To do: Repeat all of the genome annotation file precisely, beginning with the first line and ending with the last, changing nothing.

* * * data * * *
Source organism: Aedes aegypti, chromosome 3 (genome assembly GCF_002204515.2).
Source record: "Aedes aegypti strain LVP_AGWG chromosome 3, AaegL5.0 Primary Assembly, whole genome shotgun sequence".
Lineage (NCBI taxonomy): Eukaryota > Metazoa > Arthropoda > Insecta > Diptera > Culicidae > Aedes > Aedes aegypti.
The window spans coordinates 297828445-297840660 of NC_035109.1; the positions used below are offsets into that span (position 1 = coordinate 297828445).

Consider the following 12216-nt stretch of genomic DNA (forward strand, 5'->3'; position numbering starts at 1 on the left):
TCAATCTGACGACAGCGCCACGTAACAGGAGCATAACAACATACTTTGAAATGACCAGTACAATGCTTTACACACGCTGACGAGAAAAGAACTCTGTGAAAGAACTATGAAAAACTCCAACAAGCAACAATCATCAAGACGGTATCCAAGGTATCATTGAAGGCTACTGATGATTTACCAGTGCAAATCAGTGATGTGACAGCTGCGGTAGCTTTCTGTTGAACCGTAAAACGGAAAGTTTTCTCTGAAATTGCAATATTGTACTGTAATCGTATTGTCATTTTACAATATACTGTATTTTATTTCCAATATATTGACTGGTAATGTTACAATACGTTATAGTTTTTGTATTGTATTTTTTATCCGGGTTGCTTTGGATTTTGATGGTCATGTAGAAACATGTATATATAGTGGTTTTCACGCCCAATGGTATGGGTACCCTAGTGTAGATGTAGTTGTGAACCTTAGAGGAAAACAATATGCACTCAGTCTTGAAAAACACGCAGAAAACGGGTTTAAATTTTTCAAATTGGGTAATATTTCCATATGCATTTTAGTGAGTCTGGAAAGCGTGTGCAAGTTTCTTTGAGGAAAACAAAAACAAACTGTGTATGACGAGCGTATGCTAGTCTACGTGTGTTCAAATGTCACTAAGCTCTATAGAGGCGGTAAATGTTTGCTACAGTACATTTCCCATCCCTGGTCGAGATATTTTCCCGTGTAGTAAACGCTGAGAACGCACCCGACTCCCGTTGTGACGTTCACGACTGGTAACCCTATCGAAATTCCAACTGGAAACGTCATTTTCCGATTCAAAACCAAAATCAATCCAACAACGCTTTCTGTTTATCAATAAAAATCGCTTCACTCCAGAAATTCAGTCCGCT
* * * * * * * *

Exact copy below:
Source organism: Aedes aegypti, chromosome 3 (genome assembly GCF_002204515.2).
Source record: "Aedes aegypti strain LVP_AGWG chromosome 3, AaegL5.0 Primary Assembly, whole genome shotgun sequence".
Lineage (NCBI taxonomy): Eukaryota > Metazoa > Arthropoda > Insecta > Diptera > Culicidae > Aedes > Aedes aegypti.
The window spans coordinates 297828445-297840660 of NC_035109.1; the positions used below are offsets into that span (position 1 = coordinate 297828445).

Consider the following 12216-nt stretch of genomic DNA (forward strand, 5'->3'; position numbering starts at 1 on the left):
TCAATCTGACGACAGCGCCACGTAACAGGAGCATAACAACATACTTTGAAATGACCAGTACAATGCTTTACACACGCTGACGAGAAAAGAACTCTGTGAAAGAACTATGAAAAACTCCAACAAGCAACAATCATCAAGACGGTATCCAAGGTATCATTGAAGGCTACTGATGATTTACCAGTGCAAATCAGTGATGTGACAGCTGCGGTAGCTTTCTGTTGAACCGTAAAACGGAAAGTTTTCTCTGAAATTGCAATATTGTACTGTAATCGTATTGTCATTTTACAATATACTGTATTTTATTTCCAATATATTGACTGGTAATGTTACAATACGTTATAGTTTTTGTATTGTATTTTTTATCCGGGTTGCTTTGGATTTTGATGGTCATGTAGAAACATGTATATATAGTGGTTTTCACGCCCAATGGTATGGGTACCCTAGTGTAGATGTAGTTGTGAACCTTAGAGGAAAACAATATGCACTCAGTCTTGAAAAACACGCAGAAAACGGGTTTAAATTTTTCAAATTGGGTAATATTTCCATATGCATTTTAGTGAGTCTGGAAAGCGTGTGCAAGTTTCTTTGAGGAAAACAAAAACAAACTGTGTATGACGAGCGTATGCTAGTCTACGTGTGTTCAAATGTCACTAAGCTCTATAGAGGCGGTAAATGTTTGCTACAGTACATTTCCCATCCCTGGTCGAGATATTTTCCCGTGTAGTAAACGCTGAGAACGCACCCGACTCCCGTTGTGACGTTCACGACTGGTAACCCTATCGAAATTCCAACTGGAAACGTCATTTTCCGATTCAAAACCAAAATCAATCCAACAACGCTTTCTGTTTATCAATAAAAATCGCTTCACTCCAGAAATTCAGTCCGCT